The shelf life of a food product or dietary supplement refers to how long it can sit after manufacturing before losing quality. For natural, healthy foods, like these high protein low fat options, you'll find that their shelf life is far less than that of creatine.
When speaking about chemicals (yes, creatine is a chemical), the shelf life usually refers to how long until it begins to undergo reactions and lose quality.
When this happens to creatine, it will break down into a waste product known as creatinine. When this happens, your creatine isn't creatine anymore.
So while consuming it won't harm you, you're not going to see the benefits that you desire.
The expiration date is how long a product can be used until it is no longer safe to consume. If you consume a product past this date, you are risking adverse side effects due to the product spoiling.
In other words, a product can still be safely consumed after it has passed its shelf life. However, its intended effects could be diminished if it has passed its shelf life. This means that if your goal is to build muscle, using creatine past its expiration date may not help as much as non-expired creatine would.
The sell-by date is just the time a product needs to be sold within to maintain freshness. This isn't really isn't a huge concern for creatine. You likely won't see one on creatine packaging, but it may come up on occasion.
In fact, we have seen some stores selling "old" supplements at a heavily discounted as they were near the sell-by date.
If you come across this with creatine, we suggest buying it, particularly if you're planning to take it for a long time. As a side note: When you stop taking creatine, you may slowly begin to lose some of the supplement's positive effects. And as there are no ramifications to taking it long-term, it doesn't hurt to stock up (within reason) at a cheaper price and continue taking it daily.
Assuming proper storage is practiced, creatine can last a long time. Most creatine products will have an expiration date of 2-3 years after their production1. However, studies show that creatine remains stable for much longer.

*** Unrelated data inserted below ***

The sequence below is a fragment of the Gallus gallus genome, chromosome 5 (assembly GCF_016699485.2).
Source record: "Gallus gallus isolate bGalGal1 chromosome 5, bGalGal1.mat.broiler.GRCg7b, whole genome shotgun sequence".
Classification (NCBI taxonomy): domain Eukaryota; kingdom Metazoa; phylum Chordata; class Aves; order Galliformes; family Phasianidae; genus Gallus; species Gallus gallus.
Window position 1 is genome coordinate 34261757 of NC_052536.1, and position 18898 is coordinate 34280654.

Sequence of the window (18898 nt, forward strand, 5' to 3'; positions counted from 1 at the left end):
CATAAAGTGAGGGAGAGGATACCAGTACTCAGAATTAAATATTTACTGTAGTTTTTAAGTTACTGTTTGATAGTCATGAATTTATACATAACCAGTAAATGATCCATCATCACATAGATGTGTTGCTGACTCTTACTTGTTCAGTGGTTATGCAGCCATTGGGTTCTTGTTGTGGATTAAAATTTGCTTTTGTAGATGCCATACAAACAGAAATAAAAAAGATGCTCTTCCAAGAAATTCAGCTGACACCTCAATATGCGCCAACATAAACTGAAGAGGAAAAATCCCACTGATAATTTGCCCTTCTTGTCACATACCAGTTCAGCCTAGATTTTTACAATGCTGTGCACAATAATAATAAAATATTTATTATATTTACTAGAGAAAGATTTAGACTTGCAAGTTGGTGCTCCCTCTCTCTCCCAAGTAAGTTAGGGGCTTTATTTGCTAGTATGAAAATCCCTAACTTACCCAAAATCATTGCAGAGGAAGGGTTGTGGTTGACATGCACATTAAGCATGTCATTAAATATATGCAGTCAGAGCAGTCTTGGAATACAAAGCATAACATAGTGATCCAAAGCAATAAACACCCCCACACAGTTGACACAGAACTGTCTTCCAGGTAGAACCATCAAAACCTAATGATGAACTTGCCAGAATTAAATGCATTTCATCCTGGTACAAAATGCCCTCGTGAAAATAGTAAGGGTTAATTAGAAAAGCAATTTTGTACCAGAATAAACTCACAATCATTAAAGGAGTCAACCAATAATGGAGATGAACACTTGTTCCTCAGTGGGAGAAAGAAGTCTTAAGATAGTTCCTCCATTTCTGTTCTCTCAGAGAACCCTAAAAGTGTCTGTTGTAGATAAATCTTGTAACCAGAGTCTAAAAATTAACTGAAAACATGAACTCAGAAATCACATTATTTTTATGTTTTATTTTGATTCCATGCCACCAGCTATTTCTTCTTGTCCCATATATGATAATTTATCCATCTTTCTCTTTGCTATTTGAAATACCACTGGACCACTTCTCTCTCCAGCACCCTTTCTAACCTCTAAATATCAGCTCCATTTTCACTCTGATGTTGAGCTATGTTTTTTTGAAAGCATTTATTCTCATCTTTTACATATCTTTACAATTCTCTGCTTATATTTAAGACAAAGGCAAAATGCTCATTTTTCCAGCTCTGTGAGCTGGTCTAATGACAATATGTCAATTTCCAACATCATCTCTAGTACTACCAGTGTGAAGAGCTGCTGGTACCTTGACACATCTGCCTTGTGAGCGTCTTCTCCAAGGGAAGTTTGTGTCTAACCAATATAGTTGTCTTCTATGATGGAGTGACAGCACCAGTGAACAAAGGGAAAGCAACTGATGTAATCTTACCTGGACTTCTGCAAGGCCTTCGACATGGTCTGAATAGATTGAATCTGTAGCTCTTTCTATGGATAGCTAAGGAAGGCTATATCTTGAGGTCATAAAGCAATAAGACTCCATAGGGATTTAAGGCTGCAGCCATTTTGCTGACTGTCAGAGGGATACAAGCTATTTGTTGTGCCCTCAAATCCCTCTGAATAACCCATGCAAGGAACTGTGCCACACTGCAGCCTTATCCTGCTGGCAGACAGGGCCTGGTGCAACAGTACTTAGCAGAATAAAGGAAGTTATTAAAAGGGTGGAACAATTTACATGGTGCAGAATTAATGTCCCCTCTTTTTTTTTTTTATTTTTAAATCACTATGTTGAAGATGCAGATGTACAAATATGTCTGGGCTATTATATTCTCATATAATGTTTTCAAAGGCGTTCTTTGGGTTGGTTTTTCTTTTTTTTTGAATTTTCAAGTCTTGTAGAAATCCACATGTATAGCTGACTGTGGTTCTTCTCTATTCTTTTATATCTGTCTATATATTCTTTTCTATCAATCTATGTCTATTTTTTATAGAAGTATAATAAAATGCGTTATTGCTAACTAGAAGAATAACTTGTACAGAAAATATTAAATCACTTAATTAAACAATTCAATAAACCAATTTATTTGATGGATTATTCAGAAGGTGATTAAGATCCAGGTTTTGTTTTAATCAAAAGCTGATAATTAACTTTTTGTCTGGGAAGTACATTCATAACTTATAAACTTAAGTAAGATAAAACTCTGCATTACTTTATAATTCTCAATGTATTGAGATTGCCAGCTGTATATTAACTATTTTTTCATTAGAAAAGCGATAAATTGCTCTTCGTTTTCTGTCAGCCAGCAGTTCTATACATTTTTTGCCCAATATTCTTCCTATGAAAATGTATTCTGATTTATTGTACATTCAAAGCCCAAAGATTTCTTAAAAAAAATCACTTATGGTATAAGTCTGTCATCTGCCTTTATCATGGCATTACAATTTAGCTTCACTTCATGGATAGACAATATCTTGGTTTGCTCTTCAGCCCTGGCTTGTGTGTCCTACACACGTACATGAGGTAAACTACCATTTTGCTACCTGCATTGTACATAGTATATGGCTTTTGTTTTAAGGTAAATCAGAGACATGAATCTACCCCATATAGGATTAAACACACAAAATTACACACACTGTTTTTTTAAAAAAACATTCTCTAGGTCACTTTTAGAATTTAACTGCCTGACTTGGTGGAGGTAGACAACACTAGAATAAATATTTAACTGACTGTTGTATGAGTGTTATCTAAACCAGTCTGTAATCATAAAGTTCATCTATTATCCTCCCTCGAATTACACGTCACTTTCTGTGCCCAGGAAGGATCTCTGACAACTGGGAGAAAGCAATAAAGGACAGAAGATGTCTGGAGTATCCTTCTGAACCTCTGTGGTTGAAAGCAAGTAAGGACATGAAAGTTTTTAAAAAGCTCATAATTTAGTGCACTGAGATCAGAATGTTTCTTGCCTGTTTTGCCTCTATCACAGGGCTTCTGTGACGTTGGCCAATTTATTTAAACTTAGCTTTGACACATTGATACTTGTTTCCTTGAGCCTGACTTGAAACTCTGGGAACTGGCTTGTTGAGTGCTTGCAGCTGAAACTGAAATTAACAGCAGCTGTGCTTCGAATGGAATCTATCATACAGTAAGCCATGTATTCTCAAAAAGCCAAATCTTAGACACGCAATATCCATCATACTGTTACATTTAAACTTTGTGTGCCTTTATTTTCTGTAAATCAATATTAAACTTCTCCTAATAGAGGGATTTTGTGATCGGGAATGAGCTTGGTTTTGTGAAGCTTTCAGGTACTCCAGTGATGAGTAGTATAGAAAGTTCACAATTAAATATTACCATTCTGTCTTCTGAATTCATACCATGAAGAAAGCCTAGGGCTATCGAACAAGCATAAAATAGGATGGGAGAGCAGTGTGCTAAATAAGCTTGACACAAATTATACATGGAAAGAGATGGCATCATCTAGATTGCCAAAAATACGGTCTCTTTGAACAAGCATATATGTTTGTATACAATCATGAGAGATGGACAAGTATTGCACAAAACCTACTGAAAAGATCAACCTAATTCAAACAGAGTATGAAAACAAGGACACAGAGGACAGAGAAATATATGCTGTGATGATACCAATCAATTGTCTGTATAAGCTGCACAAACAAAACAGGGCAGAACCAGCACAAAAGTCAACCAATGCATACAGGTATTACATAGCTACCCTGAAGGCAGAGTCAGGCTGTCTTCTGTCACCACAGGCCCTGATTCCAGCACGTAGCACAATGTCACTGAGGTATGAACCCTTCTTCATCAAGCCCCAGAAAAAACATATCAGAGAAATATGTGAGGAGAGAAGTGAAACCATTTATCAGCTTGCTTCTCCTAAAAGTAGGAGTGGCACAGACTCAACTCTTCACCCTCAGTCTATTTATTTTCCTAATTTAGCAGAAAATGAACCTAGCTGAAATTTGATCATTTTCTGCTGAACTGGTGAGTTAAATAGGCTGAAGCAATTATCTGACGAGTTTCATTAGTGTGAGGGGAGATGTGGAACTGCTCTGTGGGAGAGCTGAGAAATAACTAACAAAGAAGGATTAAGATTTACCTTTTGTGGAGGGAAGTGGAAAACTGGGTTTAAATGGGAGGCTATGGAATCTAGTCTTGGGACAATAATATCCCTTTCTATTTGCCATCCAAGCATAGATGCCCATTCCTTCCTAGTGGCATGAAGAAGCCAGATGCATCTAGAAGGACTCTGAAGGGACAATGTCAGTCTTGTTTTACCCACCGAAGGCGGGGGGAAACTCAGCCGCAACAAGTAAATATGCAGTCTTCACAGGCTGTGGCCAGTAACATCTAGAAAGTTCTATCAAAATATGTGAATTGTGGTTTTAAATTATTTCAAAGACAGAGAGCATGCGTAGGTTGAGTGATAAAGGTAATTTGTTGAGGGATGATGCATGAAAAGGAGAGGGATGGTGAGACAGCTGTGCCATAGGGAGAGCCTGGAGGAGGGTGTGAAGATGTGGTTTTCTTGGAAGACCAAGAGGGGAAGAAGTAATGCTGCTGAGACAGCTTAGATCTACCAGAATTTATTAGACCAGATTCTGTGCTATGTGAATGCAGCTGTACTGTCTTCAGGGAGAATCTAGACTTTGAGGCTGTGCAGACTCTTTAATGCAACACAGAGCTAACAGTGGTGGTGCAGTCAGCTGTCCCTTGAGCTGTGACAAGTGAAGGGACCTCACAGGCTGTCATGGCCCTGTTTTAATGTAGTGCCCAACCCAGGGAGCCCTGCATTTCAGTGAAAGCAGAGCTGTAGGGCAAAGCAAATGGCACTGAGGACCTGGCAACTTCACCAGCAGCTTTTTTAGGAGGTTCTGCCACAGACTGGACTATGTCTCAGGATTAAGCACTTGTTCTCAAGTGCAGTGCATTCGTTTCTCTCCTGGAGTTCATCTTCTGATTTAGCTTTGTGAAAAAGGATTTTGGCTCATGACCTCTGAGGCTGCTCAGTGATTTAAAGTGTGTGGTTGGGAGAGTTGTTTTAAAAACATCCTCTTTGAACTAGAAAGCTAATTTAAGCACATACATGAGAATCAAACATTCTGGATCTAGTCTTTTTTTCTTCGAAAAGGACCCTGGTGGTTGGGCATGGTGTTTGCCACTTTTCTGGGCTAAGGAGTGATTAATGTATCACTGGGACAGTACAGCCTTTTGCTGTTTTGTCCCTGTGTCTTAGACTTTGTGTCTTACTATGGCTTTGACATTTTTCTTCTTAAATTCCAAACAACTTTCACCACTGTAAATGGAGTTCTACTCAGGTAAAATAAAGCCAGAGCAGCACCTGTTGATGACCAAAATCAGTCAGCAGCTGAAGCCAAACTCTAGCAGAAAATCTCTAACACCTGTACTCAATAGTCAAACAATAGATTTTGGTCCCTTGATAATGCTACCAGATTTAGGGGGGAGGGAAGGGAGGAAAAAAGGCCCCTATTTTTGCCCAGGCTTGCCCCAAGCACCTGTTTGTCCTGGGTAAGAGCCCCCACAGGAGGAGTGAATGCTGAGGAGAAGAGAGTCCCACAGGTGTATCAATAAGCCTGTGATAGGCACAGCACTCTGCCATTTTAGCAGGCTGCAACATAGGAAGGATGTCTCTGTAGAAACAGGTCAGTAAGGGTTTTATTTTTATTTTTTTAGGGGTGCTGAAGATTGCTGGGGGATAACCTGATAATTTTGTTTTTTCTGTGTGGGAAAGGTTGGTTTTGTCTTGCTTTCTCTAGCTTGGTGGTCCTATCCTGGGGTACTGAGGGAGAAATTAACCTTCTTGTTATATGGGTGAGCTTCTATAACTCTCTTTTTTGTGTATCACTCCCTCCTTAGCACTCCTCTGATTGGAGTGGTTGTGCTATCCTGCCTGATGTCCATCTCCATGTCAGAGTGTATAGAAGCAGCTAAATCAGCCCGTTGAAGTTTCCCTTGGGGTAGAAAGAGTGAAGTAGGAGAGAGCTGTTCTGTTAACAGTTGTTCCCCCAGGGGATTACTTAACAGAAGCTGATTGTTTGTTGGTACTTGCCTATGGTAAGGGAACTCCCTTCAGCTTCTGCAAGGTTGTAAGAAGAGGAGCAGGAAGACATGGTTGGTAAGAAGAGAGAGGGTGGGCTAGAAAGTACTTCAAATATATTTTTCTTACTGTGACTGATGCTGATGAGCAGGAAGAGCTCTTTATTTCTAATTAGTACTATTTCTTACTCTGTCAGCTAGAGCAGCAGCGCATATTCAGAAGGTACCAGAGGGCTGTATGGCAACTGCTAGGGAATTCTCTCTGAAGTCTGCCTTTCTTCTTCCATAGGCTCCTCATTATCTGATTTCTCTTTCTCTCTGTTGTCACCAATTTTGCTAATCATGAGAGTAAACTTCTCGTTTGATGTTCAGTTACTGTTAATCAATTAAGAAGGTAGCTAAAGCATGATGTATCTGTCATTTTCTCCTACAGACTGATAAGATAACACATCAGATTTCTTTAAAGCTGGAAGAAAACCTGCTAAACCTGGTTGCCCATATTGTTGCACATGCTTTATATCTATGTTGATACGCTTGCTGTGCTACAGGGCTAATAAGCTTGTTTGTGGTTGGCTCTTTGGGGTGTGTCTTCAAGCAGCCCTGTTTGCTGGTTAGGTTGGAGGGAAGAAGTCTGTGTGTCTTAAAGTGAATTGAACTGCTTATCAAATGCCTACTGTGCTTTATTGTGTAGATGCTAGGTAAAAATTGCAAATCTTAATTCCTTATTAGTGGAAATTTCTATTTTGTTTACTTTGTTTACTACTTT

For example, one study shows that creatine remains stable for at least 3 years. Further, other studies have shown that creatine sees no sign of degradation until 44 months when stored at high temperatures2.
Beyond this point, creatine breaks down into creatinine, or at least the process begins. And while it will begin to lose potency, it's still not bad for you.
While we're not saying you should use expired supplements, in the case of creatine, it's likely not going to affect you and will probably still help you hit your leg workout harder than you could if you weren't taking it.
As just mentioned, if your creatine has gone past its expiration date, it's still likely good for some time.
While it's hard to say for sure, we'd say it's still safe to consume for at least a year after. Again, assuming it's stored in a cool, dry location.
Therefore, you could get away with taking expired creatine for some time.
Sometimes when you open your creatine powder, you'll find clumpy creatine. This is caused by moisture getting inside.
While it doesn't make the creatine go bad, it could cause it to lose its potency. This depends on how much moisture has gotten in and for how long.
To be clear, clumpy creatine powder is not expired, so it won't cause any harmful effects. However, its potency may have diminished.
The best way to prevent this from happening is to keep it away from water. A big culprit is when we wash a spoon real quick before using it. Or, when you stir some creatine into your protein coffee and then accidentally put the spoon back in your creatine tub. Be sure that whatever you use to scoop your creatine is dry.
This is in addition to the rest of our guidelines.
If you're worried about consuming expired creatine, prolong its quality to make sure it's helping you get the most out of your 5-day workout split by following these simple guidelines for proper storage.
Creatine is an incredibly stable supplement. Compared to other supplements like protein powder, creatine has a much longer shelf life and expiration date. Further, while we're not necessarily saying you should do this, studies show that creatine monohydrate supplements are still stable a couple of years after the supposed expiration date.
When you consider this 3-5 year timeframe and that even bulk brands typically include 200 servings, we think it's highly unlikely you'll even run into this issue.
Follow our guidelines to keep your creatine stored properly, and you should never have to worry about expired creatine. And if you suspect it's really old, just buy another tub as it's one of the cheapest supplements on the market.
Interested in learning more about creatine? Check out our article: Is Creatine Bad For You? Ready to start taking the sworn-by supplement? Head to our article: 8 Best Creatine Supplements For Lifters!
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November 30, 2023
November 30, 2023
November 30, 2023